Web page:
Beawar

Beawar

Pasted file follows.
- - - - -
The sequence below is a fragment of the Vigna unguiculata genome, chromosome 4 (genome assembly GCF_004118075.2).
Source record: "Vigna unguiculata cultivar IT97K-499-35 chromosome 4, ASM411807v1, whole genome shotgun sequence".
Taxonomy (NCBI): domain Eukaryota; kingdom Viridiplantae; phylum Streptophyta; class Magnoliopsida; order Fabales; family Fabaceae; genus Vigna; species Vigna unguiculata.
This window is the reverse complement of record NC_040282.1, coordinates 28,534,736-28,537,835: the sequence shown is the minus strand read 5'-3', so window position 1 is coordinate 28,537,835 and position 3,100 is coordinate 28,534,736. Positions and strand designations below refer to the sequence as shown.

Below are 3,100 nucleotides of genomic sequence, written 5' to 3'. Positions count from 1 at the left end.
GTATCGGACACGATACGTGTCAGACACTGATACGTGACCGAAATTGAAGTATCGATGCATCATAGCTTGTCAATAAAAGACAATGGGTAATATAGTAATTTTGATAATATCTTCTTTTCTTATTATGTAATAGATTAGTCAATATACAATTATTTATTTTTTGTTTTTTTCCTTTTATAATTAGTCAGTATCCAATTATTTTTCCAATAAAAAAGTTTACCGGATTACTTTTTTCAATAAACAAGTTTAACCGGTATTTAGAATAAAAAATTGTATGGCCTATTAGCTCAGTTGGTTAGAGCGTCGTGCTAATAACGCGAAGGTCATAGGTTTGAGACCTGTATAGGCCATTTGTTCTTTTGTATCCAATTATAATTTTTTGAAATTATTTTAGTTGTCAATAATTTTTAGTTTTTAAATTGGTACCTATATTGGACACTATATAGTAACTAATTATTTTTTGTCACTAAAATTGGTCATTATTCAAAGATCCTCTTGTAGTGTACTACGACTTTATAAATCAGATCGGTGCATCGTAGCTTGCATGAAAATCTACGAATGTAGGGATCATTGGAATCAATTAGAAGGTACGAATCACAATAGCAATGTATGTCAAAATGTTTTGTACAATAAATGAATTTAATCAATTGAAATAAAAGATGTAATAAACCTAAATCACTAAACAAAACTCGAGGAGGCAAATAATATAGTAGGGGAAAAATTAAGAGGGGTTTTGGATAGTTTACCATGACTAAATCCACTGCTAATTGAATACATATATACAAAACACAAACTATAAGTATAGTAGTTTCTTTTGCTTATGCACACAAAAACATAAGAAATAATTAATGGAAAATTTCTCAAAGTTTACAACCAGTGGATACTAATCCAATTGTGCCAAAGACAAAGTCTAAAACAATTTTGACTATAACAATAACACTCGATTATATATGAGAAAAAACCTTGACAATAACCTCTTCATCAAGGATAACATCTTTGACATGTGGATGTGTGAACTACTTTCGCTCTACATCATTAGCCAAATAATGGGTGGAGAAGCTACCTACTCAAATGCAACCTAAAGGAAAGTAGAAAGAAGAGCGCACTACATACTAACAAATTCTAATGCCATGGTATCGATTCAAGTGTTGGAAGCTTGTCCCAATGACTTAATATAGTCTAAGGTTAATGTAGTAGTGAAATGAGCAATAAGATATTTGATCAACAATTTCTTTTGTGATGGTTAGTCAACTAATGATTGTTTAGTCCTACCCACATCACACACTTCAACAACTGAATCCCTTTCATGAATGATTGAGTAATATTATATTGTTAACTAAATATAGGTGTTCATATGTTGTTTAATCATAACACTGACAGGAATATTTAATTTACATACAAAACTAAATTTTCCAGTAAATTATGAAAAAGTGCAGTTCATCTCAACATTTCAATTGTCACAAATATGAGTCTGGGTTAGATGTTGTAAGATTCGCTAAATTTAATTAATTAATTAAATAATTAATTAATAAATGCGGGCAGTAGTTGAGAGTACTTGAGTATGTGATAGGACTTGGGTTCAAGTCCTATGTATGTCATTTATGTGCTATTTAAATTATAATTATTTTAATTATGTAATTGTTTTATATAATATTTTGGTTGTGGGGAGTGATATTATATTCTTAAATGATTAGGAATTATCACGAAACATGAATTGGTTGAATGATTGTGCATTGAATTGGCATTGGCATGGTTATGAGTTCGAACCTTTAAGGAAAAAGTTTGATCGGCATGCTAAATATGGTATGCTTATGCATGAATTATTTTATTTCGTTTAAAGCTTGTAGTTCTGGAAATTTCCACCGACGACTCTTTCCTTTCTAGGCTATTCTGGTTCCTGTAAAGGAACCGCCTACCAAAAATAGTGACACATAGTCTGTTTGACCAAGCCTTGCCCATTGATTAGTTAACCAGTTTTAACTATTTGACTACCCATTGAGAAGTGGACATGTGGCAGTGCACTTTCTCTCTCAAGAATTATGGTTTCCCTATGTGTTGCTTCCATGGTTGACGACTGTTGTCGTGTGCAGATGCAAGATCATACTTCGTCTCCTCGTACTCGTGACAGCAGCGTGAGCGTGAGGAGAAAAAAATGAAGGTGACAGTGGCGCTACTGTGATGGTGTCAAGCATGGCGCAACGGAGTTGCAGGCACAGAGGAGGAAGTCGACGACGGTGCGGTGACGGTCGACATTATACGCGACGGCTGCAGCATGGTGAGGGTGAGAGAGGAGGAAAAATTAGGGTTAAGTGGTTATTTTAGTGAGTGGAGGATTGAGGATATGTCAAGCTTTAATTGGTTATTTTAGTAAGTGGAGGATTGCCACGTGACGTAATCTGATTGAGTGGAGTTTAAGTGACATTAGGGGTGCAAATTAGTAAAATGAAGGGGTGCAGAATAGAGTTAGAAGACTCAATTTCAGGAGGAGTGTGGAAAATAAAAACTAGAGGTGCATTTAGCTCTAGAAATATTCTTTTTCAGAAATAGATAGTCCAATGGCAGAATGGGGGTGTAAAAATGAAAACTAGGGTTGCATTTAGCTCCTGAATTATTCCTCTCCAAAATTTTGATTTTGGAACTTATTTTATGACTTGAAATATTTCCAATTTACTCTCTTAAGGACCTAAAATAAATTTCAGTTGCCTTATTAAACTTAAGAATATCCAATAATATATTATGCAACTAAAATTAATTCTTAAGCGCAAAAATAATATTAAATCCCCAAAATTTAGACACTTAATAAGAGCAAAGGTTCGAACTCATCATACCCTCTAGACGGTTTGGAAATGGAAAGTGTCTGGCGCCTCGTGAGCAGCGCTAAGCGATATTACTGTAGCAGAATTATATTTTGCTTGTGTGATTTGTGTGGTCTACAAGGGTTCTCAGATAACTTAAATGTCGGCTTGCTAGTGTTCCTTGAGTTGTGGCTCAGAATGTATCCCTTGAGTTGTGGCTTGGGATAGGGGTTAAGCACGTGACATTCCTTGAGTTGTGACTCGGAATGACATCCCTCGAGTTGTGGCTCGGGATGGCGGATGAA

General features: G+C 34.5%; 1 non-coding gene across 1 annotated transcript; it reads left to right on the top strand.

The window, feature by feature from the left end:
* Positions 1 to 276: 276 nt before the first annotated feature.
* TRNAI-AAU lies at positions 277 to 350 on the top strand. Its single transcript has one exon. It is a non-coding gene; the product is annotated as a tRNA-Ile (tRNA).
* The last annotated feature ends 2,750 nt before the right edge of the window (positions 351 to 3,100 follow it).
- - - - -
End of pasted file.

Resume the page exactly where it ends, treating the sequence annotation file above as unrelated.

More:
Beawar (.mw-parser-output .IPA-label-small{font-size:85%}.mw-parser-output .references .IPA-label-small,.mw-parser-output .infobox .IPA-label-small,.mw-parser-output .navbox .IPA-label-small{font-size:100%}pronounced [bəˈjaːʋər]) is a city in Beawar district of Indian state of Rajasthan.[1] As of 2011, the population of Beawar is 342,935. It is located 60 kilometres south from Ajmer, the divisional headquarter and 184 kilometres (114 mi) southwest of the state capital Jaipur, amidst Aravali hills. The city used to be a major center for trade, especially in raw cotton, and used to have cotton presses and the Krishna cotton mills. Currently, major industries include mineral-based units, machine-based units, machine tools and accessories, pre-stressed concrete pipes, plastic products, textiles, wooden furniture and asbestos cement pipes. Beawar is the largest producer of cement in northern India and home to Shree Cement.[2] It is situated in a mineral-rich region having reserves of feldspar, quartz, asbestos, soapstone, magnesite, calcite, limestone, mica, emerald, granite, and masonry stone. Reserves of barytes, fluorite, wollastonite and vermiculite have also been found.[citation needed] Nearest airports are Jodhpur (145 km), Kishangarh and Jaipur (190 km). It is also connected by RSRTC operated buses to all parts of Rajasthan, and neighboring Delhi NCR, Ahmedabad (Gujarat), Gwalior (Madhya Pradesh). It also has railway connectivity with Delhi, Mumbai, Ahmadabad, Bangalore (bi-weekly), Haridwar, Dehradun (weekly), Bareilly and Muzzafarpur. In the early 19th century, Beawar was a village. By 1825, the British acquired control of the Ajmer-Merwara region, and established a cantonment around 4 miles from the existing village. In 1836, they attracted merchants and constructed a bazaar (market), which became the core of a site called "Naya Shahar" or "Naya Nagar" ("New Town").[3] Colonel George Dickson (1795–1857) established this new town on the waste land adjacent to the cantonment and the original Beawar village. The area eventually evolved into the present-day town of Beawar.[4]